Management Articles



By: Robert H. Kent, Ph.D., CMC

President of The Mansis Development Corporation, Dr. Kent is a specialist in the structure and management of small and medium-sized organizations, and frequently serves as a personal coach and management consultant to executives for solving their management and employee performance problems. Before founding his consulting company, Bob held senior management and executive positions in federal and provincial government and private corporations. He has been a director of several health care and service organizations and a consulting member of private and government task forces in the areas of government finance, organization structure, personnel management and executive development. Since 1972 he has lectured in management at several Canadian and American universities in the faculties of Management, Administrative Studies, Medicine and Continuing Education where he has been an award winner for excellence in teaching and professional expertise; and he has published over 125 books and articles on management.

Want to improve teamwork in your business? Here's an effective way to do it.

Poor teamwork can be disastrous. When everyone goes his or her own way and self-preservation becomes the major motive, the team eventually disintegrates. It's imperative that the leader - you, the boss - keep all those individuals playing as a team.

If you have had difficulty with teamwork, especially with the group you directly manage, you might be relieved to hear that achieving good teamwork isn't very complicated or difficult, provided you do the following two things.

[1] Behavioralize "Teamwork".

Unless you clarify exactly what you expect each member of the team to do to show teamwork, this vague concept will mean whatever each individual wants it to mean. Does it mean helping a peer out of trouble with a project? Does it mean sharing information and secrets for success with a colleague? Or does it mean pub-crawling with the "guys" each weekend and participating in other social activities? Make sure all team members know the expected behavior required for "teamwork."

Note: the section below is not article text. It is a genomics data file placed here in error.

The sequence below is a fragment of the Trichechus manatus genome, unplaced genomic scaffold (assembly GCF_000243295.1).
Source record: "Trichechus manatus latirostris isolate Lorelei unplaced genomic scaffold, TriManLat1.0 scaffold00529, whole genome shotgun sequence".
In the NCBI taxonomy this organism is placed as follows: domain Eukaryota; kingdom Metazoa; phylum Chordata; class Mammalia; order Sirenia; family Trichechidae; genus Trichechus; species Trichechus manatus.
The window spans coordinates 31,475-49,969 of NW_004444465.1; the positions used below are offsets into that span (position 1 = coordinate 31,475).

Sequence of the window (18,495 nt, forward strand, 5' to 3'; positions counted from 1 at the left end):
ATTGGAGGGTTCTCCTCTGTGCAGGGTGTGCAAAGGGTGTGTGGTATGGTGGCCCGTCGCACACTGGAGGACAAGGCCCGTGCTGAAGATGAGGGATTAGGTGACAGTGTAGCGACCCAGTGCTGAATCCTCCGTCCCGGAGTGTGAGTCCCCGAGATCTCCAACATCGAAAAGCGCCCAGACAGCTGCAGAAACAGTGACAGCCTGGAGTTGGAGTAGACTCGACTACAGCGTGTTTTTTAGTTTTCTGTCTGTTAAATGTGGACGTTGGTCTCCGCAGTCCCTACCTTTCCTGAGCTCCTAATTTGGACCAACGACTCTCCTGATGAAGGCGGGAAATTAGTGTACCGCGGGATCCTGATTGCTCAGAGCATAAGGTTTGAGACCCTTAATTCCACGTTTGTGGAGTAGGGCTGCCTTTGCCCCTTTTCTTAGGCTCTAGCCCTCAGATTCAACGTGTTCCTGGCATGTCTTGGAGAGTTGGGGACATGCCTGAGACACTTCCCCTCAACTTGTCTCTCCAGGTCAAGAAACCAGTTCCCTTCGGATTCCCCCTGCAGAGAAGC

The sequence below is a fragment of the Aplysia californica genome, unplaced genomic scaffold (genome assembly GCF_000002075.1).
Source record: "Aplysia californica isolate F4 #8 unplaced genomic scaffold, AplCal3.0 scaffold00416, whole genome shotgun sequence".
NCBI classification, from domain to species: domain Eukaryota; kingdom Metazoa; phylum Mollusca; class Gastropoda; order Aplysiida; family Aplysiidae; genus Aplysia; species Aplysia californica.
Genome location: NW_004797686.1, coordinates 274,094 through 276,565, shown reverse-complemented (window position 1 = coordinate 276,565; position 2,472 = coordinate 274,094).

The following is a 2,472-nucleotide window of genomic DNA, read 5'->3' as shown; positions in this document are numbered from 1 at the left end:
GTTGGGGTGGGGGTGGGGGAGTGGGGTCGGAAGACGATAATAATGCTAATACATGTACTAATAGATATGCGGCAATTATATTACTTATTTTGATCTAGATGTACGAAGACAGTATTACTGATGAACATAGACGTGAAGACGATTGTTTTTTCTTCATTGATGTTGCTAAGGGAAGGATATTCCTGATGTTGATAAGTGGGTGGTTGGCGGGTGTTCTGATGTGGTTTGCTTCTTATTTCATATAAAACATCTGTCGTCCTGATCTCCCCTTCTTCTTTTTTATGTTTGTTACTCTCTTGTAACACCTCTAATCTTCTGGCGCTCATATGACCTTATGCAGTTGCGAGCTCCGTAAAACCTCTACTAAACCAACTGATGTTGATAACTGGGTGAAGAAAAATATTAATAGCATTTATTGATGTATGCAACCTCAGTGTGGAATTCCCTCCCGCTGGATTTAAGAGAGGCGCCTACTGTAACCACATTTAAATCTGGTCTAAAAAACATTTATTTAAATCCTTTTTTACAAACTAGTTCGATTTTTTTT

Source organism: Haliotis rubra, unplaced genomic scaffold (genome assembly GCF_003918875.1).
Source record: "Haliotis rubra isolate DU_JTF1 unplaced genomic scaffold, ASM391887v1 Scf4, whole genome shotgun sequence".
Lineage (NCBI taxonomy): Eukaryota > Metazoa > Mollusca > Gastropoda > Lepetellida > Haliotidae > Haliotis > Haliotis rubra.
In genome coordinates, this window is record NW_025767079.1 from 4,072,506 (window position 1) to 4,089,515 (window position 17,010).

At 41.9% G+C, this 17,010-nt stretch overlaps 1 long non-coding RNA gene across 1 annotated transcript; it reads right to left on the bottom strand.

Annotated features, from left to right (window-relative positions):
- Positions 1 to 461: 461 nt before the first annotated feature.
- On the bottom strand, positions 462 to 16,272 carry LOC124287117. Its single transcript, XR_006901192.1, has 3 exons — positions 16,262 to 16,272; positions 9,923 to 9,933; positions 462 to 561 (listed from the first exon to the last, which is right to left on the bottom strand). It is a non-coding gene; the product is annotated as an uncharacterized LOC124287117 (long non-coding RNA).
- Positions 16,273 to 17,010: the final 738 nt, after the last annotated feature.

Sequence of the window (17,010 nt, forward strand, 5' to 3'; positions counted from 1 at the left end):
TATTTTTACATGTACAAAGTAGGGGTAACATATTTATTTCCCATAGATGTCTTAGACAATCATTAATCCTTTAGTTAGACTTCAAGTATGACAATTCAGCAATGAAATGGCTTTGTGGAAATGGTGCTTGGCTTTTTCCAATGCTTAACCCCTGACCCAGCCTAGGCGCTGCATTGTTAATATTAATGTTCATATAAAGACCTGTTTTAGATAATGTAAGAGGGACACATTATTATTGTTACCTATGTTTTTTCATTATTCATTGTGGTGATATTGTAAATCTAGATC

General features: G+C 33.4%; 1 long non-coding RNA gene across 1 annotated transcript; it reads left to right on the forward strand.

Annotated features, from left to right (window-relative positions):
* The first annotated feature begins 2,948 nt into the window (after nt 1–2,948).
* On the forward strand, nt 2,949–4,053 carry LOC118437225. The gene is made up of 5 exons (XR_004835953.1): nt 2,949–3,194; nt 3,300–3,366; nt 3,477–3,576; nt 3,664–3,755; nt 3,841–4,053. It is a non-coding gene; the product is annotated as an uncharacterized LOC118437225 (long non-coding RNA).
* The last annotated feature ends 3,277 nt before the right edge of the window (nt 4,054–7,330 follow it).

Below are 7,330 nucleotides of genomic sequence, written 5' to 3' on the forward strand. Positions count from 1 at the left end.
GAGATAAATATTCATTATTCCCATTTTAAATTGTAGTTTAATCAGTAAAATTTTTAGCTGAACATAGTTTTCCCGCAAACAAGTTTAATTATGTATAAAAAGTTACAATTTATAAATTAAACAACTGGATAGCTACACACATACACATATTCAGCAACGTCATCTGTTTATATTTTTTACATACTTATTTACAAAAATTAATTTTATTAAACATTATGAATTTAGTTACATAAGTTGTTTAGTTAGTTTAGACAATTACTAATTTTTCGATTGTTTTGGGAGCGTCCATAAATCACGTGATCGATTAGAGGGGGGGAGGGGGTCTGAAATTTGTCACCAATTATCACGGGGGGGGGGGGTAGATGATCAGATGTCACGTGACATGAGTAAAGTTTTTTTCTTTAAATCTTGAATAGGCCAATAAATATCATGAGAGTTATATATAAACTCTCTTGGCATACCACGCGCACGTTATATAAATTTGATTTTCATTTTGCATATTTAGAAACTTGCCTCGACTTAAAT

Actually sit down with the "team" and discuss and document specific examples of teamwork activity that the team members expect of each other. Never presume that everyone is on the same wavelength and that a common understanding of teamwork exists.

[2] Enforce Accountability.

There is no use talking about teamwork unless people actually do it ! This is where teamwork usually falls apart. Institute regular meetings between yourself and each individual team member to review specific examples of what that person has done to demonstrate teamwork. Hold all team-players personally responsible for doing the things discussed in the previous meeting to define teamwork. The best way for you to know whether the team clearly understands teamwork, and whether each one is performing as a team-player is to get each person to report specific examples of teamwork to you on a regular basis.

And there's no need to agonize about people who won't act as team-players if teamwork, as you've defined it, is a "condition of work."

© Copyright 2001 The Mansis Development Corporation

Other Articles by Robert H. Kent, Ph.D., CMC

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